Poor monsoon rains led to a sharp drop in the summer crops of paddy, maize and millet, while a poor winter rain meant failed winter crops such as wheat and barley. As a result, between November 2015 and March 2016, around 87 percent of Karnali’s population of 172,500, are thought to be ‘highly food insecure’ or ‘moderately insecure’, needing to sell livelihood assets to access food and medicine. Anxiety has forced people to migrate in search for livelihood opportunity. The Nepal Food Security Monitoring System’s (NeKSAP), a government agency, reports that migration from Karnali has increased tremendously in this past year; in Mugu district alone, out-migration increased by 25 percent. In some VDCs, over 80 percent of Dalit households were found to have at least one member of the family who had migrated out from the region since the drought. Many moved to towns to sell their labour, while others crossed the open border into India.
“Sir, this is a result of jal-vayu parivartan [climate change],” says Kali Das Shahi when he shows me the shrunken stream near his home in Chhipra VDC. The reduced water in this feeder stream threatens the newly built irrigation canal and the water supply in this hamlet of 17 houses. “We aren’t sure how it happens, but the NGO people have told us that it is jal-vayu parivartan and that we must protect our water sources.” That climate change was the cause of drought is a claim that many local residents who spoke to me made confidently. Dinesh Ghimire, District Climate Change Officer, Nepal Climate Change Support Programme in Simikot encapsulated this view. “A reason for this decrease in productivity and hardship is climate change. Everywhere you look, there are changes that can be perceived because they have been so drastic. The people of the region have been ‘sensitised’ about climate change and how to react to it.”
Though climate change activists working in the Karnali river basin insist on the link between climate change and the ongoing drought, and locals cite the visible change in river volume and the erratic nature of rain and snowfall, the few environmental scientists researching the Karnali River basin are ambivalent about the degree to which variation in weather patterns is linked to climate change. The chief reason for their reserve is the lack of reliable data.
A 2015 research paper ‘Impact of Climate Change on Precipitation in the Karnali Basin, Nepal’, presented at the National Symposium on Hydrology and Meteorology in Kathmandu, found that “only a limited number of DHM (Nepal’s Department of Hydrology and Methodology) precipitation stations in the Karnali basin had data of sufficient period of time and of good quality.” Though “natural climatic variability was clearly observed” only “a gentle rate of change” was observed in most of the indices available, from which neither a strong trend nor a “true representation of climate change” could be inferred.
To perform a valid trend analysis, researchers need at least three decade’s worth of reliable data. The data on the Karnali river basin also lacked consistency. Between 1981-2012, the time frame studied by the paper, 14 stations had less than five percent of their data missing, 22 stations had more than five percent data missing, while eight had more than 10 percent of their data missing. To be sure, setting up and maintaining monitoring stations for 30 years, especially in a typographically challenging region is not easy. But the lack of data adds to the neglect of Karnali by researchers who are already dissuaded by the difficult terrain, says independent researcher Kabi Raj Khatiwada.
Khatiwada is the lead author of a 2016 paper called ‘Hydro-Climatic Variability in the Karnali River Basin of Nepal Himalaya’, published as part of the Asia Pacific Network for Global Change Research (APN). It is the only paper in the last few years which looks at three determinants of climate change: precipitation, temperature and discharge data. Using available reliable data for precipitation from 27 stations and temperature observations from seven stations between 1981 to 2012, Khatiwada’s team found a 10 percent decline in average precipitation and an increase in both maximum and minimum temperatures, with a faster rise in high elevation areas than in the lowlands.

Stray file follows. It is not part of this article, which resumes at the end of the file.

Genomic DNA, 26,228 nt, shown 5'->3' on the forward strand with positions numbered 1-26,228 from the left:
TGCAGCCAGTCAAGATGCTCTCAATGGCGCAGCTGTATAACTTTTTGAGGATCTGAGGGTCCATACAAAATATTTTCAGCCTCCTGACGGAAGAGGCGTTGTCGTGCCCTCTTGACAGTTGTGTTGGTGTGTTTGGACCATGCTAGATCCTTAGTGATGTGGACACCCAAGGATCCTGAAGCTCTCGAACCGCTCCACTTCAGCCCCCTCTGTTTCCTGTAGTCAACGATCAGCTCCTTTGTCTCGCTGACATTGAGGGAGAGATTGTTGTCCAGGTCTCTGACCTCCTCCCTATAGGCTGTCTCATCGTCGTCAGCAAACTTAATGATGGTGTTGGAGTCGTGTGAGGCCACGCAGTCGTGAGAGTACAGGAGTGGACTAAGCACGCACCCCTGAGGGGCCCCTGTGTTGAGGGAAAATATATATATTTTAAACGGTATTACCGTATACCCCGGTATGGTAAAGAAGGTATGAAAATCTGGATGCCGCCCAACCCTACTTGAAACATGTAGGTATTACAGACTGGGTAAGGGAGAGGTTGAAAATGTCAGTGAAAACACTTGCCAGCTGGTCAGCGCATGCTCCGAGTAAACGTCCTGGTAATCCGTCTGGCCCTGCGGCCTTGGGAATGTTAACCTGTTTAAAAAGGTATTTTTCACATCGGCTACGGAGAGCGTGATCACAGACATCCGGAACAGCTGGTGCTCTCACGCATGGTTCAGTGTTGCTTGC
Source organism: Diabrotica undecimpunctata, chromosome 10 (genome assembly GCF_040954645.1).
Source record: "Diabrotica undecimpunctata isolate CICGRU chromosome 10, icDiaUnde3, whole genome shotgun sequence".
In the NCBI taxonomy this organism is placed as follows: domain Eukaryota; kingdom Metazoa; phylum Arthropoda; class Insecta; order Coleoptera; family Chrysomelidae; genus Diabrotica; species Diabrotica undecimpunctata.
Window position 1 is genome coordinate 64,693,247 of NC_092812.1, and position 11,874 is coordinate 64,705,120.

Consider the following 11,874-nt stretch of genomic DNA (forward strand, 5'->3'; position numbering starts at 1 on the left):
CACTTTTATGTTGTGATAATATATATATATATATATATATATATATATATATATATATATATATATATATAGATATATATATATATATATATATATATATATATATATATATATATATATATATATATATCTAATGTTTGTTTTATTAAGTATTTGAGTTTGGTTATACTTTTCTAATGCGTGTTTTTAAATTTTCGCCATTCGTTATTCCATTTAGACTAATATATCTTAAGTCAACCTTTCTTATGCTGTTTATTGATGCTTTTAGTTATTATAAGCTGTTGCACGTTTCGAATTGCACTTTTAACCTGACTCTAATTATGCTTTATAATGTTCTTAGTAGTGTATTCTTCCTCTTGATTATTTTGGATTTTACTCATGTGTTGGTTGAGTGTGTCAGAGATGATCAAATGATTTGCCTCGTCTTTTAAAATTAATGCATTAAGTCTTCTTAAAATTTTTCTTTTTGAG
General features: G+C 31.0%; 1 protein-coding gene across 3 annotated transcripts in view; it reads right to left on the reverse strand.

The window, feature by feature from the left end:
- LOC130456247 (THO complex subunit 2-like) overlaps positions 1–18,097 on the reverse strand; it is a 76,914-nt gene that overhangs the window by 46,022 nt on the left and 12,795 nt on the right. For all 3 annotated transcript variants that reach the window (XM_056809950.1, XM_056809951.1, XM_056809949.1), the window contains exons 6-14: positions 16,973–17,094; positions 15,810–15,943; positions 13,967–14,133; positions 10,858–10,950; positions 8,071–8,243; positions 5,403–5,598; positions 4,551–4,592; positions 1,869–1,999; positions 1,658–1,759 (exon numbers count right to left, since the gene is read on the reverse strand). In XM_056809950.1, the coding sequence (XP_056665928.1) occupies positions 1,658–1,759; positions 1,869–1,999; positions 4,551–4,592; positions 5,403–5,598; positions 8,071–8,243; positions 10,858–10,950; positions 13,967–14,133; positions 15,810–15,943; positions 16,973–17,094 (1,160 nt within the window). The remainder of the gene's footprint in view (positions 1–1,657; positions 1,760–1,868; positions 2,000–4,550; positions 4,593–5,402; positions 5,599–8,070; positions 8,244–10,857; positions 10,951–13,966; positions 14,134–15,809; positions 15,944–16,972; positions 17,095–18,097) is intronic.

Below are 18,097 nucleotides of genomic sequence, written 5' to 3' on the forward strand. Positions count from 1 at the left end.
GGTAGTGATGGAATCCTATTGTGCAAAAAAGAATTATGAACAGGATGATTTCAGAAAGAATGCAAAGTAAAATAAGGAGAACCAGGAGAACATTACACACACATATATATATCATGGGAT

While these changes may appear incremental, it is also linked to changes in the patterns of precipitation and snowfall, which has a more immediate fallout. The number of rainy days – defined as days with more than 1 mm of precipitation – is in decline in the river basin. The mountain valley, where the average total number of rainy days in a year is already fairly low, faces the sharpest decline at about 1 day per year. In the plains and the hills, the numbers are dropping at a rate of 3 days per decade. This weakening rain is but one facet of the change taking place. On the flip side, there is evidence of an increasing intensity of rainfall – though the number of rainy days is decreasing, when rainfall occurs, it is intense, often leading to deadly floods and higher runoff of water.
Another manifestation of this change is the decrease in snowfall. Places like Muchu VDC, or even Simikot, where six feet of snow was the norm during winter, receive 2 feet or less. Satellite data used by ICIMOD (International Centre for Integrated Mountain Development) to study the change in rainfall pattern, by comparing the 2015-2016 winter season to the average rainfall figures from the previous 30 years, reinforces these findings. The difference is stark, with many places in the north of the river basin receiving about 35 percent less rainfall than in a normal year.
Declining precipitation not only determines the flow of rivers and smaller streams that crisscross Karnali’s rugged landscape, but has also meant the depletion of groundwater reserves, making it impossible for smaller rivers to recharge. In addition to this the rapid rate of deforestation has worsened the water-retention capacity of the area. Villages like Lama’s and Shahi’s, that rely on these smaller rivers or wells for irrigation, for cultivation, and for basic survival, are rendered even more vulnerable.